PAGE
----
Israeli Prime Minister Benjamin Netanyahu appears to have lost his touch.
With just one tweet Netanyahu has managed to help unite Iran’s splintered leaders by offering them the ultimate gift: the threat of war.
Netanyahu’s misstep, on the 40th anniversary of Iran’s Islamic revolution, no less, may explain why on Wednesday President Hassan Rouhani rejected the resignation of Iran’s only recently sidelined foreign minister, Mohammad Javad Zarif, and welcomed him back into the fold.
To understand this reversal of fortune, look no further than Netanyahu’s Iran war tweet. At the very beginning of February’s Warsaw conference convened at the behest of the Trump administration purportedly to advance peace in the Middle East, Netanyahu posted a video on his official Twitter feed describing his meeting with Oman’s foreign minister.
Netanyahu, speaking in Hebrew, said, “What is important about this meeting — and it is not in secret because there are many of those — is that this is an open meeting with representatives of leading countries that are sitting down together with Israel in order to advance the common interest of war with Iran.”
Netanyahu’s statement triggered heated speculation amongst journalists, translators, and spokesmen as to whether his remarks were referring to a common interest in “combatting Iran,” as claimed by his spokesperson, or in a “war with Iran.”
Regardless, the damage is done. Bibi’s remark cannot be dismissed as a gaffe. It is a failure of statesmanship — a strategic calamity.
Iran struck back four days later. Zarif turned the Munich Security Conference into a stage for charging Israel with “severe violations of international law,” proclaiming that Israel is “looking for war.”
Consider the gift—an Islamic Republic propaganda coup in Munich. The Iranian regime, a theocracy whose constitution nullifies the sovereignty of the Iranian people, whose judiciary ratifies the rape, torture and murder of political prisoners to stifle dissent, and whose Revolutionary Guards siphon Iran’s oil wealth to export the revolution abroad, gets the Bibi makeover. He put Zarif in a position to demonize Israel as the enemy, with Ayatollah Ali Khamenei, Iran’s supreme leader, and his thugs cast as the champions of Iran and Islam.
Gee thanks, Bibi.
Not since Iraq’s Saddam Hussein invaded Iran in 1980 has a world leader done so much to salvage Khomeini’s utopia — a clerical dictatorship that derives its legitimacy from martyrdom and war.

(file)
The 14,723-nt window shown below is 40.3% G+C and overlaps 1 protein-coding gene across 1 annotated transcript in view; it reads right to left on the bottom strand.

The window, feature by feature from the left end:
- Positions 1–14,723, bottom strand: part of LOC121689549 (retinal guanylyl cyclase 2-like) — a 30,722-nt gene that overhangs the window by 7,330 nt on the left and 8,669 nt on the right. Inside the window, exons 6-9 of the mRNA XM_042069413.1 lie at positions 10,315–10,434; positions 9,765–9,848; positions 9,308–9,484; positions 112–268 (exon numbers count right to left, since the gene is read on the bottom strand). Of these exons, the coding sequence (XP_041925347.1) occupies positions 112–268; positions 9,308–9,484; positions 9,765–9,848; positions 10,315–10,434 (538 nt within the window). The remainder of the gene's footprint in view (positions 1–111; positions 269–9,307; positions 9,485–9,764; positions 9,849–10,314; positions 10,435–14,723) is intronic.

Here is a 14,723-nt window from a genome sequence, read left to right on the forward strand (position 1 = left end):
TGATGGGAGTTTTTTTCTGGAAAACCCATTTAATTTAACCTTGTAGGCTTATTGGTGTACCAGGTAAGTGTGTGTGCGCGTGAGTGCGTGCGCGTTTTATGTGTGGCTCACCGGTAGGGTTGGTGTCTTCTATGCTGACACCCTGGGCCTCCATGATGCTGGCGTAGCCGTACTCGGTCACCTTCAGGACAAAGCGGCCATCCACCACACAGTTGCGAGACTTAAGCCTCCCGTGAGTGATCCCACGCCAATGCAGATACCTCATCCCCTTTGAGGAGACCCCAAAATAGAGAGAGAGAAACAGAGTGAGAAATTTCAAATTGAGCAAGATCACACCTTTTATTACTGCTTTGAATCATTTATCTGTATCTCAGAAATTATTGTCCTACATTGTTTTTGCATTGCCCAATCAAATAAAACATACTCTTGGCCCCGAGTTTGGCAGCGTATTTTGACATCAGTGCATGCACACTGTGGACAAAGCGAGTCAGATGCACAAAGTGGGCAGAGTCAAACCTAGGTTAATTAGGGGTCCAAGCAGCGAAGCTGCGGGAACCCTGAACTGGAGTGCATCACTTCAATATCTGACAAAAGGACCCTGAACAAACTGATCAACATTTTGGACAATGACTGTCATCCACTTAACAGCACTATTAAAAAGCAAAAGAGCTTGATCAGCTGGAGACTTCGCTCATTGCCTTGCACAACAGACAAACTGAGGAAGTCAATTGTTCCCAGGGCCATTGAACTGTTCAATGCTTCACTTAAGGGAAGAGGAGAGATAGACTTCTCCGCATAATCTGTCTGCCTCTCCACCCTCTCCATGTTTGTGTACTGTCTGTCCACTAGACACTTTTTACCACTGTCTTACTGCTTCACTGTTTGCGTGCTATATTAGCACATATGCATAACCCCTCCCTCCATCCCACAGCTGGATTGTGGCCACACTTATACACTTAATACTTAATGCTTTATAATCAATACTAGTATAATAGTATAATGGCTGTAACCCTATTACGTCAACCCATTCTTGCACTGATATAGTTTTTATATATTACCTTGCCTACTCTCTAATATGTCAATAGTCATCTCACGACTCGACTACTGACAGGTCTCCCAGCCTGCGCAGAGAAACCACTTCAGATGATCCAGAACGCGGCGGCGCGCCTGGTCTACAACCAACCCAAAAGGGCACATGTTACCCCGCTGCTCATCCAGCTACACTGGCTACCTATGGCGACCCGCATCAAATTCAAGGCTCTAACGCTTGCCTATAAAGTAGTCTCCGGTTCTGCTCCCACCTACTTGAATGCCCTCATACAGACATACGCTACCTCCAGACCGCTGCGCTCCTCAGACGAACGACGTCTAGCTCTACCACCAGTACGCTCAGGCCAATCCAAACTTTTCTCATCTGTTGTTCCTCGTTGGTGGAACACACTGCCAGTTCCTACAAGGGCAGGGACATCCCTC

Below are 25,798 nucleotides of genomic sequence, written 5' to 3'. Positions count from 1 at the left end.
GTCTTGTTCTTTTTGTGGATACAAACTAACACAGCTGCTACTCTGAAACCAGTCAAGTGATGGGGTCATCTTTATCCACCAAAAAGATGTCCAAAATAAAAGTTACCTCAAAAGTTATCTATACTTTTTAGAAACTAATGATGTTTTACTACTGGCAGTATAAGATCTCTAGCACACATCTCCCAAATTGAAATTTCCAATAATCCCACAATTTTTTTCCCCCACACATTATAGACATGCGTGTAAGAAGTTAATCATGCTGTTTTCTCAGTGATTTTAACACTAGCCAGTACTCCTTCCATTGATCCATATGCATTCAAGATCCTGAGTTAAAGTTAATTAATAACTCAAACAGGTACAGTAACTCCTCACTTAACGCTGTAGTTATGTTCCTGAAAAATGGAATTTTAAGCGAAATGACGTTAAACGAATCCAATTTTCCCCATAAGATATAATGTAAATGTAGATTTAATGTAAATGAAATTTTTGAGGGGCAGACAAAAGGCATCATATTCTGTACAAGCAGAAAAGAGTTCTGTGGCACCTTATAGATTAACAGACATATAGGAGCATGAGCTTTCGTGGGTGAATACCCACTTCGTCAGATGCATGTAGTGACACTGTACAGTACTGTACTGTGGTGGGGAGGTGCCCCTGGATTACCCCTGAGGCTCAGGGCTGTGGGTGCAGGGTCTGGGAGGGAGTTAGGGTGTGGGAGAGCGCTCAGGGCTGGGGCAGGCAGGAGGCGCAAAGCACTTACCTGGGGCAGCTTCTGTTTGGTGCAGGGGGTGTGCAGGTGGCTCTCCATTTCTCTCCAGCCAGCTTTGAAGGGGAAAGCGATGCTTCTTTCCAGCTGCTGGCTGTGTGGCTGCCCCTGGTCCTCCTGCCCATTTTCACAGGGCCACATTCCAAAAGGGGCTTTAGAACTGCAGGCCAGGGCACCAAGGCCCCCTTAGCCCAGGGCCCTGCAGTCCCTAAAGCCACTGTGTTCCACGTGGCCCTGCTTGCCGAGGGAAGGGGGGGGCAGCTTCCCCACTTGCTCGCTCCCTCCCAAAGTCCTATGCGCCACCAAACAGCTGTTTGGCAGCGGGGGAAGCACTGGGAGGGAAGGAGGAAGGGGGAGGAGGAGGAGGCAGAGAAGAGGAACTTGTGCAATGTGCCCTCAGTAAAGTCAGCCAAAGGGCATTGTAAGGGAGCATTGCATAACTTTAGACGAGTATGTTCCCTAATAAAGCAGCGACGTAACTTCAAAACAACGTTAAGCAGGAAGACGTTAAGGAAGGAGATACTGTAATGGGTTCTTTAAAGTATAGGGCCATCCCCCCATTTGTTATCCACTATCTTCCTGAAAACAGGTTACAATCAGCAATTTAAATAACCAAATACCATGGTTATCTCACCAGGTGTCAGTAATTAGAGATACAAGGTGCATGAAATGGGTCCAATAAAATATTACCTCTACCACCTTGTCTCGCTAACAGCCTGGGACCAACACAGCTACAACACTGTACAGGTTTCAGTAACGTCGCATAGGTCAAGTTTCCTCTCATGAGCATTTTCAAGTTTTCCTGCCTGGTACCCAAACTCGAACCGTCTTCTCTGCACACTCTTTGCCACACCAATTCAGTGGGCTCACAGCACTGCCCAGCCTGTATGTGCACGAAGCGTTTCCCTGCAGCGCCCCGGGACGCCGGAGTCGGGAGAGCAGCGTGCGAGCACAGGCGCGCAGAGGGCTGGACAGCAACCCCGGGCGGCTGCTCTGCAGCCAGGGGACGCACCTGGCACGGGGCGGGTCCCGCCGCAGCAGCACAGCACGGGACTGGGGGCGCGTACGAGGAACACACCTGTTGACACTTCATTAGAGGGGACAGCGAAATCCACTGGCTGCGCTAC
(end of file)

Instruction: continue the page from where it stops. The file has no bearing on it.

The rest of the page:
Sadly, the Bibi show exacts a tragic price on the Iranian people’s peaceful protests against a perverse kleptocracy that rigs elections, institutionalizes discrimination, promotes corruption, celebrates violence, and sanctifies injustice. But the regime reframes them as a national security threat, a conspiracy of spies advancing Netanyahu’s objective of regime change.
It is beyond question that the Islamic Republic poses a grave ideological and military threat to the region and the world. But cranking up a proxy war between Iran and Israel into a conflagration, one that can draw the United States and Russia into a nuclear abyss, is not the solution.
Even if Netanyahu’s tweet is no more than an electoral ploy, a bid to secure another term in office, it is the height of arrogance for a prime minister now indicted for bribery and fraud to conflate his own survival with that of Israel, let alone with the common interest of the 60 nations gathered in Warsaw. In a tweet.
If the Trump administration green lights an Iran war, how would it end? After how many false or real victories born in how many humiliations? At the cost of how many campaigns, how many lives, and how many refugees cast up on how many shores? Ended by what manner of peace treaty?
What gets lost in the Iran war cacophony is that the Bibi show is backfiring. Instead of rolling back Tehran’s disastrous nuclear, regional, and domestic policies, Netanyahu is amplifying the standing and authority of Khamenei, a religious usurper who controls Iran’s president, parliament, army and economy due to the conceit that he derives his sovereign powers from an absent Messiah.
The majority of Iran’s people are under age 40. Iran’s youth — not greying leaders — hold the key to the future of the Islamic Republic. Time and time again, they have chosen peace, prosperity, and security over misery in Iran and martyrdom abroad. What they dream about is the gift of freedom: a referendum on the theocracy’s 40 years of failure, not another military conflict with neighbors that will unite Iranians behind a theocracy they reject.
Instead of tweets that can derail the dream for decades, it is time for Bibi to wrap up his Iran war act.